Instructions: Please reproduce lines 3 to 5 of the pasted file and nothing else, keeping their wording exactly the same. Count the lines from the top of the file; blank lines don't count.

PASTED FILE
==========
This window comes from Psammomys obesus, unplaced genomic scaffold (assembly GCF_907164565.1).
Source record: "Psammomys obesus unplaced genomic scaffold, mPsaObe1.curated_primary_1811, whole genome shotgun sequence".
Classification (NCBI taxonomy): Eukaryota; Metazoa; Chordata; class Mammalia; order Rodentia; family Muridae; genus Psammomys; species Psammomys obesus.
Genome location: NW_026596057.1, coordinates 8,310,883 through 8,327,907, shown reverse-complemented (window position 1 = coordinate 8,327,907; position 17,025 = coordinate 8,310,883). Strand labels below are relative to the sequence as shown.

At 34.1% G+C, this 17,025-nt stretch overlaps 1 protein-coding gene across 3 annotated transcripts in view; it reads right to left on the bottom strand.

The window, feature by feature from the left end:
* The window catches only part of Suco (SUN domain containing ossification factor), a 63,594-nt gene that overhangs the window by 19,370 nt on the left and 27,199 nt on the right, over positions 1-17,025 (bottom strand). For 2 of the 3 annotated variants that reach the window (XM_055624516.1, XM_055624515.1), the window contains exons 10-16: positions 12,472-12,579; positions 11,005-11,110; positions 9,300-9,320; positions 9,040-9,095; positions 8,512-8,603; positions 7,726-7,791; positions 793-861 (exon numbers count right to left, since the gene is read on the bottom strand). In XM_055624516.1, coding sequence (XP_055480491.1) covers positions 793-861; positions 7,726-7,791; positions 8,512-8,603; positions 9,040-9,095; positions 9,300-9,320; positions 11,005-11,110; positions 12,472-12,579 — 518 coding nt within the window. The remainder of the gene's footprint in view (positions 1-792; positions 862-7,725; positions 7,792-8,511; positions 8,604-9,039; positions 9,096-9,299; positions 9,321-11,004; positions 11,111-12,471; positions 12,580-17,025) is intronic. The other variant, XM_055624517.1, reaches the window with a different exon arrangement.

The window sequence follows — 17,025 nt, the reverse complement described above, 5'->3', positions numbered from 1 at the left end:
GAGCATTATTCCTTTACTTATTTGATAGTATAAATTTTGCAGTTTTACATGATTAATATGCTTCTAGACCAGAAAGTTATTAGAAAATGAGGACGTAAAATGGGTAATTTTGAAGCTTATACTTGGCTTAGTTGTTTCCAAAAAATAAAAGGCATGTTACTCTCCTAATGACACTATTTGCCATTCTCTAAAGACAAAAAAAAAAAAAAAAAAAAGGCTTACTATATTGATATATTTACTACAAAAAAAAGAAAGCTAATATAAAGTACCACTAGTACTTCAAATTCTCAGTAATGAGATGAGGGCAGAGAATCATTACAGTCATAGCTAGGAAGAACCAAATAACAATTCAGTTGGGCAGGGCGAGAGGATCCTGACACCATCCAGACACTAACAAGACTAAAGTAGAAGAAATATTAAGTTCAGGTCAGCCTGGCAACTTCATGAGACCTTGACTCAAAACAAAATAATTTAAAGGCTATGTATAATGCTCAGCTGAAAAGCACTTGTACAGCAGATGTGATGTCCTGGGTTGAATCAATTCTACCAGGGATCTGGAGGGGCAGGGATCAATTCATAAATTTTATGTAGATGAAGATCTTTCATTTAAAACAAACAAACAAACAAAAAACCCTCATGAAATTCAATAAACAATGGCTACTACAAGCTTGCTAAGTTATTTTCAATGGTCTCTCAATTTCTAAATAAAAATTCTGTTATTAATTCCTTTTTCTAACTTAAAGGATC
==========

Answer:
Classification (NCBI taxonomy): Eukaryota; Metazoa; Chordata; class Mammalia; order Rodentia; family Muridae; genus Psammomys; species Psammomys obesus.
Genome location: NW_026596057.1, coordinates 8,310,883 through 8,327,907, shown reverse-complemented (window position 1 = coordinate 8,327,907; position 17,025 = coordinate 8,310,883). Strand labels below are relative to the sequence as shown.

At 34.1% G+C, this 17,025-nt stretch overlaps 1 protein-coding gene across 3 annotated transcripts in view; it reads right to left on the bottom strand.